Tag Archives: rowan tree

Ward Off Witches, Vampires, and Werewolves–Herbal Lore


Some highly esteemed herbs used throughout history to foil black magic, deflect spells, and ward off forces of evil.

archangel-michael, old stained glass window

(A fiery angel with a sword is also a mighty boon)

First up, Angelica:  Said to have been revealed in a dream by an angel as a cure for the plague. So sacred it’s called ‘The Root of the Holy Ghost’ and was associated with the Archangel Michael. Angelica blooms near his feast day and is connected to the Christian observance of the Annunciation, the day the Angel Gabriel visited the Virgin Mary to tell her she would be the mother of Christ. All parts of the plant were believed effective against evil spirits and witchcraft.

The juice of the roots are used to make Carmelite water, considered a ‘sovereign remedy’ and drunk to ensure a long life and to protect against the poisons and spells of witches. Garlands of the leaves were also worn.

Angelica plan

(Angelica)

I’ve grown Angelia in the garden. It gets big, so allow plenty of space.

Winter beauty

The Rowan Tree has a wealth of ancient lore and many associations with magic and witches. The tree is thought to lend protection against evil and bad spells. Its old Celtic name, ‘fid na ndruad,’ means wizard tree. But it has many names. Ask an old Celt which they favor.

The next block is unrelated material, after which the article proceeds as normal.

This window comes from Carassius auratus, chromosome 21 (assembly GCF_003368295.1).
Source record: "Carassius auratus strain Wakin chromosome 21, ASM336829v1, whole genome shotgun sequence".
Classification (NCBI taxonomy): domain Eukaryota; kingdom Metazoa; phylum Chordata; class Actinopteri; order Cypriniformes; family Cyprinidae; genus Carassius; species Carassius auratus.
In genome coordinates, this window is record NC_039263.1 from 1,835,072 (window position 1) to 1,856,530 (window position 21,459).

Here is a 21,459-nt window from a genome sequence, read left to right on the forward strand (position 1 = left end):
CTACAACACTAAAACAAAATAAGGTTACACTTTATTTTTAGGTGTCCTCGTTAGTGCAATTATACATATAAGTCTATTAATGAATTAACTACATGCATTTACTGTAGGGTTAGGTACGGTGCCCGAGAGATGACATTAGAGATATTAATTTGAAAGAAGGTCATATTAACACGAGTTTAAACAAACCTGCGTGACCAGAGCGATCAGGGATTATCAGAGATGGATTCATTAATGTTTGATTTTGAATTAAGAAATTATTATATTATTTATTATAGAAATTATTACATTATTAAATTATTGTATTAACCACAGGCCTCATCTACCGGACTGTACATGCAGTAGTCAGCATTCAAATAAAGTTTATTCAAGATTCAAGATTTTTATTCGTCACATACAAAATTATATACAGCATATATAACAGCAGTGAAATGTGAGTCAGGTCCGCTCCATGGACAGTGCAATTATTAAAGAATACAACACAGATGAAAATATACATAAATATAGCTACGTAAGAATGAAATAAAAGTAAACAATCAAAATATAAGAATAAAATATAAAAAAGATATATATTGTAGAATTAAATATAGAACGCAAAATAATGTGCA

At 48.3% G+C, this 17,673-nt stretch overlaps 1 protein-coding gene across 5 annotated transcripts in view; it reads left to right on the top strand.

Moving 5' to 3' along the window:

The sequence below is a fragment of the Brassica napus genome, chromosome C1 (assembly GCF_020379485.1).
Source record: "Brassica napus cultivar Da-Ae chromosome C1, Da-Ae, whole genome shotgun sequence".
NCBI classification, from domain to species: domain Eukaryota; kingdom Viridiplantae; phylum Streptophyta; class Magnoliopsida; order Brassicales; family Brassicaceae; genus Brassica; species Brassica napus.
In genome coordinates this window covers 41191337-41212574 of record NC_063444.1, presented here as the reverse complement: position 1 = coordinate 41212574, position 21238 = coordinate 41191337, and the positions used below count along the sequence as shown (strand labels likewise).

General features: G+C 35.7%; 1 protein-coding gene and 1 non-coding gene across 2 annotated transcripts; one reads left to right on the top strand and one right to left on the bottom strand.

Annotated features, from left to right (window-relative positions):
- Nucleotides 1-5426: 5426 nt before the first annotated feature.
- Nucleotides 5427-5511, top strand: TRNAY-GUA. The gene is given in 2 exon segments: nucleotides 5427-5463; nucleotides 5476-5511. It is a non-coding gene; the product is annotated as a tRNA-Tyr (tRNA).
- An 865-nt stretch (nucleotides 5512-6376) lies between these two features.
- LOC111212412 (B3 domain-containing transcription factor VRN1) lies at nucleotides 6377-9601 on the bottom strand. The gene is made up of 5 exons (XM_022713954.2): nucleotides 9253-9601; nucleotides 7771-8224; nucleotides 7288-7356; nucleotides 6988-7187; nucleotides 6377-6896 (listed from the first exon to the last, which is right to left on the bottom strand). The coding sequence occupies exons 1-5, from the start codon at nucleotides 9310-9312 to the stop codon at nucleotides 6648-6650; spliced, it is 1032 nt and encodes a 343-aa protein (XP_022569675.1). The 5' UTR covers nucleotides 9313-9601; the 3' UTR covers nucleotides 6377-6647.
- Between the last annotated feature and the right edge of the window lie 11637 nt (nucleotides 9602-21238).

Rowan, known as the Mountain Ash in America, and Dogberry Tree in parts of Canada, is a familiar sight in the mountains surrounding the Shenandoah Valley. My dear grandmother who lived to be 99 and a half, and knew her trees, was fond of the beautiful mountain ash. She’d point it out to me in the Alleghenies. It’s gorgeous in autumn when covered with bright red berries, and particularly attractive to birds.

Red, the color of the berries, was thought to be the strongest color in battling the dark forces. In Ireland, rowan trees were planted near houses to protect them from the spirits of the dead; in Wales they favored graveyards for their tree plantings. In Scotland, the Rowan Tree is among the most sacred and cutting one down, or using any portion of the tree for any purpose other than spiritually approved rituals was taboo. The wood is seen as the most protective part. It’s fashioned into sticks to stir milk to keep it from curdling, pocket charms (or amulets) to ward off rheumatism and bad mojo, and made into divining rods (for finding precious metals). Because the tree is associated with Saint Bridhig, the Celtic patroness of the arts, healing, smithing, spinning and weaving, spindles and spinning wheels were made of rowan in Scotland and Ireland.

Walking sticks made of rowan were thought to lend protection to the traveler on their journey, and from evil spirits. Rowan trees planted near stone circles in Scotland were thought to be favored by fairies who held their celebrations within the protective tree enclosed circle. Fairies are extremely cautious. But the fae can also get up to mischief, so the rowan would protect you from that as well. One of those multi-use herbs/trees. 

Rowan Tree, Mountain, Black Mount, Scottish Highlands

(Rowan tree in Scotland)

To the 17th Century Scots, however, practicing folk medicine was associated with witchcraft, which could include carrying a Rowan charm, a twig tied with a red thread for protection. A cross made of Rowan wood and bound with red thread was placed over doorways.